Urban Cinefile  
 The World of Film in Australia - on the Internet Updated Thursday October 3, 2019 


The local and international film & tv industry gathered on the Gold Coast last week when Australian producers were left in no doubt that their (and our) future lies in the opportunities opening up through new technologies, with digital distribution adding a new degree of control for them, and access for consumers, reports Andrew L. Urban, surveying the new digital world order for screen entertainment.

Whether it’s ironic or appropriate that the film and tv industry should gather at a resort called Mirage won’t be known for a couple of years, as the new world order of screen production struggles into life. From keynote speakers to workshop sessions at this year’s SPAA conference (Nov 14 – 17, Sheraton Mirage, Gold Coast), the buzz was ‘digital’ – which may seem a tad late to those who are already making programs and movies on HD or digital video, but the film industry around the world has been slow to uptake new technology in any of its processes, from production to post to distribution. But the signs are clear that the wave of the digital revolution will either sweep the filmmakers to exciting new shores of opportunity or drown them as it breaks over them like a deadly rip curl.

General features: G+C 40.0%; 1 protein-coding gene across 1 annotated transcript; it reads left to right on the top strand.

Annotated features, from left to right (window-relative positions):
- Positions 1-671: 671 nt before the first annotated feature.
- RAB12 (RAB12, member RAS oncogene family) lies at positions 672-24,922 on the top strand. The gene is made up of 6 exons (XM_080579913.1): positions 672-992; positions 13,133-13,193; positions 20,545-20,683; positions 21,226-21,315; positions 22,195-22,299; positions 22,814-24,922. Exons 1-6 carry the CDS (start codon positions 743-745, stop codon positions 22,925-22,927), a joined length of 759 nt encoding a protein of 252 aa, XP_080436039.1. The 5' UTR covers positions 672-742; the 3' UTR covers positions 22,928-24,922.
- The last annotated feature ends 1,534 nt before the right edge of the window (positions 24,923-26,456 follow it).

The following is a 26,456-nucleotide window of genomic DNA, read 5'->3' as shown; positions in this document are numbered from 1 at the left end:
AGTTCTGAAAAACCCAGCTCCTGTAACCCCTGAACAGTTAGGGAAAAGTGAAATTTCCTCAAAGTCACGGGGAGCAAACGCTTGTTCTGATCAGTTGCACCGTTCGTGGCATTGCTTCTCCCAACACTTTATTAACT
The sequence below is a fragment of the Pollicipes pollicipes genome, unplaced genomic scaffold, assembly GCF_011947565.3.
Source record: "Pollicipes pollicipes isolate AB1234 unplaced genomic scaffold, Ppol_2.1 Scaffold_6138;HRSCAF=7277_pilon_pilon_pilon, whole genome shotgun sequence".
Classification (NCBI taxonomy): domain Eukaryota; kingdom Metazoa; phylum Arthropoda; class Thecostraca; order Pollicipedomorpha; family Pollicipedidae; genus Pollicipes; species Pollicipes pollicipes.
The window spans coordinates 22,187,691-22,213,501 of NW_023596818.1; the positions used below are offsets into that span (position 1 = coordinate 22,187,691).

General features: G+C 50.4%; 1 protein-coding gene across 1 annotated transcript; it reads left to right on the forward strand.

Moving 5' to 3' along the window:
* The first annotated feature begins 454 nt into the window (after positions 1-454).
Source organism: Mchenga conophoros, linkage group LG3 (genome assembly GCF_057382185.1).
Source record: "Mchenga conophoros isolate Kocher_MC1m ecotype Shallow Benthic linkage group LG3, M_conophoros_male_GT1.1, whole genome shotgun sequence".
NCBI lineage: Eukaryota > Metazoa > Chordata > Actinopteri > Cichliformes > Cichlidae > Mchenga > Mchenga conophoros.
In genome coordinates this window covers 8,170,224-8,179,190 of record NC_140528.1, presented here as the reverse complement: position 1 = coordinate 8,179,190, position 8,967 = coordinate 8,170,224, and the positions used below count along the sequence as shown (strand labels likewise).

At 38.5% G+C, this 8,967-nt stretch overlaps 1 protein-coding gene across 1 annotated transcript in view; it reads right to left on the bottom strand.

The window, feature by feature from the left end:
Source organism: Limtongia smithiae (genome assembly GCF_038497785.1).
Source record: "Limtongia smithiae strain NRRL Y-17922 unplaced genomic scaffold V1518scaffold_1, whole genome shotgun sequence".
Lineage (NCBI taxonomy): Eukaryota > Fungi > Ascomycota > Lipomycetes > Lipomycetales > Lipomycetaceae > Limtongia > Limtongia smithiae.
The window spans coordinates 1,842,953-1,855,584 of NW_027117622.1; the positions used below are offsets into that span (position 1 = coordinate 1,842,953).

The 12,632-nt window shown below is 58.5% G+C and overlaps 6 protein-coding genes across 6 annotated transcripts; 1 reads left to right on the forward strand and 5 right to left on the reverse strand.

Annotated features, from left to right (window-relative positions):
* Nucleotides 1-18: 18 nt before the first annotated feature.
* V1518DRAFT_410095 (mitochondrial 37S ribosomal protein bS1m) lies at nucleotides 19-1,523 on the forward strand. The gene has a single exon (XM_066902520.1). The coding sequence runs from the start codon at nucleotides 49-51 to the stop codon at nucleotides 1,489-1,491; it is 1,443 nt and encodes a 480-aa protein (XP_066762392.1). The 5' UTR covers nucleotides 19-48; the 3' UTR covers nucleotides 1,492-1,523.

"keynote speech"

In his keynote speech, visionary billionaire US entertainment entrepreneur Todd Wagner (who in 1995 sold his video portal, broadcast.com to Yahoo! for US$5.7 billion) urged the filmmakers to embrace change, to learn about the technology and to learn from the past. He drew attention to the anomalies in the existing distribution system, which often shuts content creators out of the commercial return. He runs a vertically integrated conglomerate which includes HDNet Films, Magnolia Distribution and Landmark Theatres. Wagner has recently negotiated a deal with Oscar-winning director Steven Soderbergh to make six movies that are being released “day-and-date” across theatrical, television and home video platforms, an innovative distribution strategy allowing consumers to choose how, when and where they wish to see a film.

He questioned the wisdom of existing release ‘windows’ in which consumers who came out of a cinema after enjoying the film had to wait some months before they could buy the DVD, for instance. Wagner thought selling the DVD of new release films in the cinemas themselves would make sense. And while many people like to see films in cinemas, he gave figures that show how cinema attendance is the lowest form of consuming entertainment. A multi-platform release would deliver movies to audiences where and when they wanted them. This is how he sees technology serving the entertainment industry – by serving the consumer. It’s not content that is king now, but the consumer.